Illustration by Nicole Nagamatsu

Golden Globes highlight popular streaming favorites, lack diversity

On Feb. 28, comedians Tina Fey and Amy Poehler co-hosted the 78th Golden Globe Awards on NBC. In an unprecedented bicoastal broadcast hosted in New York and Los Angeles, with most attendees joining via Zoom, the ceremony awarded outstanding work in front of and behind the camera in both television and film. 

Selected by the Hollywood Foreign Press Association (HFPA), an international cadre of 87 journalists, the awards came under fire for failing to include a single Black voter.  

HFPA Vice President Helen Hoehne took the stage to address the organization’s lack of inclusion. 

“We recognize we have our own work to do,” Hoehne said. “We must have Black journalists in our organization.” 

The HFPA’s statement did not stop Best Motion Picture — Musical or Comedy winner Sacha Baron Cohen or co-host Fey from making jokes at the organization’s expense. 

“Let’s see what these European weirdos nominated today!” Fey said during her and Poehler’s opening monologue. 

Dan Levy, the co-creator of “Schitt’s Creek,” addressed the controversy during his acceptance speech for Best TV Series ― Musical or Comedy.

“I hope that, next time this year, this ceremony reflects the true breadth and diversity of the television being made today,” Levy said. 

Levy also linked the comedy’s big win to its portrayal of LGBTQ+ characters and relationships.

“This acknowledgement is a lovely vote of confidence in the messages ‘Schitt’s Creek’ has come to stand for, the idea that inclusion can bring about growth and love to a community,” Levy  said. 

Catherine O’Hara, Levy’s co-star in the CBC sitcom, also won  Best Performance by an Actress in a Television Series ― Musical or Comedy. 

Aside from “Schitt’s Creek,” Netflix’s original content dominated Sunday evening, with both “The Crown” and “The Queen’s Gambit” sweeping all their categories. 

After 62 million households watched “The Queen’s Gambit” within its first month of release, the show’s wins came as little surprise. Playing Beth Harmon, an intimidating orphaned chess prodigy who practices her moves on the ceiling, Anya Taylor-Joy was a sure bet for Best Actress ― Miniseries or Television Film. 

Taylor-Joy wore a Dior Couture shimmering green gown almost as captivating as her performance this year. Any Lewis & Clark Pioneer who follows the award show fashion circuit also might have noticed Josh O’Connor’s old-school suit and tie, or Andra Day in gauzy silver Chanel. 

However, the outfit that arguably best captured the bizarre night was Best Supporting Actress winner Jodie Foster’s matching pajama set. When the acceptance speeches are delivered over Zoom, anything goes.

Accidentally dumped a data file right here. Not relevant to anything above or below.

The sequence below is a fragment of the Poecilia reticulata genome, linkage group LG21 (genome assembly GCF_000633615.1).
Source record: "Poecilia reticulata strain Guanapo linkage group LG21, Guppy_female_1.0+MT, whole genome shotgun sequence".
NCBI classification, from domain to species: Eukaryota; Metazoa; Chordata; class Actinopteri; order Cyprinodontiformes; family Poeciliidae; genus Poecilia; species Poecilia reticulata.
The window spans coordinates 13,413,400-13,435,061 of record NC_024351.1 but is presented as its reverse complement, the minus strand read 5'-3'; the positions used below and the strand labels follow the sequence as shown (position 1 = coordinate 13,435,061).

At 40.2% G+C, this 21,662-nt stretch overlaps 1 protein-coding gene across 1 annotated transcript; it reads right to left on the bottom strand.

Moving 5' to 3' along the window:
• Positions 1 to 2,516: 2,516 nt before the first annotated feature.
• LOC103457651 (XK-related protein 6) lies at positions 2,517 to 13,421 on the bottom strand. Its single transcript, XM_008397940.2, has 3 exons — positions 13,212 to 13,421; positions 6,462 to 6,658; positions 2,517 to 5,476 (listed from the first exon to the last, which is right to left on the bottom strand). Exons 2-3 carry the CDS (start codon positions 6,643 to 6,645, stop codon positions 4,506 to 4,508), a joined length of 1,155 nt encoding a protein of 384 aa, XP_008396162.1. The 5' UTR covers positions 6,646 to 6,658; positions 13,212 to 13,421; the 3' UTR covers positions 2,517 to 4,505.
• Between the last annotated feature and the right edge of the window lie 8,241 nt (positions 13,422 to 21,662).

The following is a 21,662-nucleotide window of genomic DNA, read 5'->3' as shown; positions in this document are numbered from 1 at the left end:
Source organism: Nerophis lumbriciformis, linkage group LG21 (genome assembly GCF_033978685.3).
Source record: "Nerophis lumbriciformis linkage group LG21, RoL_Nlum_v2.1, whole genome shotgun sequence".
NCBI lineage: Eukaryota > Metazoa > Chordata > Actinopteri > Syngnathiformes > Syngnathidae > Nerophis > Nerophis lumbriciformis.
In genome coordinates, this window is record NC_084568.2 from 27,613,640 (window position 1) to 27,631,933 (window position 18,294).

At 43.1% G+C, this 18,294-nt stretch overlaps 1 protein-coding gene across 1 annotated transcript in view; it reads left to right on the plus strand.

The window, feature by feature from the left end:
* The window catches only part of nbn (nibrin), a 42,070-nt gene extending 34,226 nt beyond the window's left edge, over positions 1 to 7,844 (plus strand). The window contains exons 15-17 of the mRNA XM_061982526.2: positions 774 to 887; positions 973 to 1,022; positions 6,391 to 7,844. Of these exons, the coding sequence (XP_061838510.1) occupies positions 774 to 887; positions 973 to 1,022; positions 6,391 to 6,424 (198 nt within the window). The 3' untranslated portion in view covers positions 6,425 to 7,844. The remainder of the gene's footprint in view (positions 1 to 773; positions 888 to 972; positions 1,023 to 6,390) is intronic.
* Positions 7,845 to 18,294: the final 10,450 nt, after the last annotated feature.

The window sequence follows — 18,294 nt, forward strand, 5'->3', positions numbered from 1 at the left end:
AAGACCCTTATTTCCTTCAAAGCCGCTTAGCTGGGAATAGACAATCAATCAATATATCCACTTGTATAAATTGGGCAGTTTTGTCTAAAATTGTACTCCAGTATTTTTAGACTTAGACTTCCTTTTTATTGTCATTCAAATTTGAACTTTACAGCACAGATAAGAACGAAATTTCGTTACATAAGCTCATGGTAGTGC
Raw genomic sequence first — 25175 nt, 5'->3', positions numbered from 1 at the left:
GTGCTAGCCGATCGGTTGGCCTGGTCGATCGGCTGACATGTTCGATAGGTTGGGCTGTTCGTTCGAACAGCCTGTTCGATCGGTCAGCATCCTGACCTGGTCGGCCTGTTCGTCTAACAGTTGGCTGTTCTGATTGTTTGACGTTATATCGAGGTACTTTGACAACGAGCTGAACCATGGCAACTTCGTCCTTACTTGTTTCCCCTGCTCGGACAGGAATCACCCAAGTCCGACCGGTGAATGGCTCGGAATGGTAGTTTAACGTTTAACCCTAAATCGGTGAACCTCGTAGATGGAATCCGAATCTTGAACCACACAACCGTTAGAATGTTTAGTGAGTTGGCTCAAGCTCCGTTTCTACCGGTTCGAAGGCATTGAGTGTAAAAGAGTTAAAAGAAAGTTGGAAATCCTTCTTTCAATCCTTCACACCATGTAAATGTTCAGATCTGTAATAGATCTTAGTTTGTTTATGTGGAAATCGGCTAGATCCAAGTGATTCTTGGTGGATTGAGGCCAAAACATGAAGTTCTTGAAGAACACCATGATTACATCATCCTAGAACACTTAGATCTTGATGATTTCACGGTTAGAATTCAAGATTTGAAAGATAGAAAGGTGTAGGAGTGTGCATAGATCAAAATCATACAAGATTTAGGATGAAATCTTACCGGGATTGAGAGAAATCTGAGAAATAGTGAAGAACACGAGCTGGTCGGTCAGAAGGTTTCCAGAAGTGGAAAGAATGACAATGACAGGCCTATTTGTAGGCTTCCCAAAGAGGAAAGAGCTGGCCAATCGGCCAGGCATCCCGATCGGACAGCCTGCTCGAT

Unfortunately, the Zoom and FaceTime-heavy format led to some hiccups. Daniel Kaluuya, the first awardee of the night for his supporting role in “Judas and the Black Messiah,” was initially unable to deliver his acceptance speech due to an audio malfunction. 

Attempts at pandemic-related humor, like a skit that saw celebrities seeking telehealth with real frontline workers, fell flat. It was at its most heartrending moments of grief, however, that the Golden Globes seemed most genuine. 

Chadwick Boseman, who passed away from colon cancer last August, won posthumously for Best Actor in a Motion Picture ― Drama. Visibly overwhelmed and in tears, his wife, Taylor Simone Ledward, delivered a tearjerker of an acceptance speech on his behalf. 

“He would thank his ancestors for their guidance and their sacrifices,” Ledward said. “He would say something beautiful, something inspiring, something that would amplify that little voice inside of all of us that tells you, ‘You can.’” 

Accepting the Cecil B. DeMille Award for outstanding contributions in the entertainment industry, Jane Fonda addressed the pandemic head-on in another stirring speech. 

“In turbulent, crisis-torn times like these, storytelling has always been essential,” Fonda said. 

Chloé Zhao, who became the first Asian-American woman to win Best Director, spoke about storytelling in the present moment. 

She calls her film “Nomadland” a “pilgrimage through grief and healing.” 

“So, for everyone who has gone through this difficult and beautiful journey at some point in their lives, this is for you,” Zhao said. “We don’t say ‘goodbye’; we say, ‘see you down the road.’” 

For a full list of winners, visit

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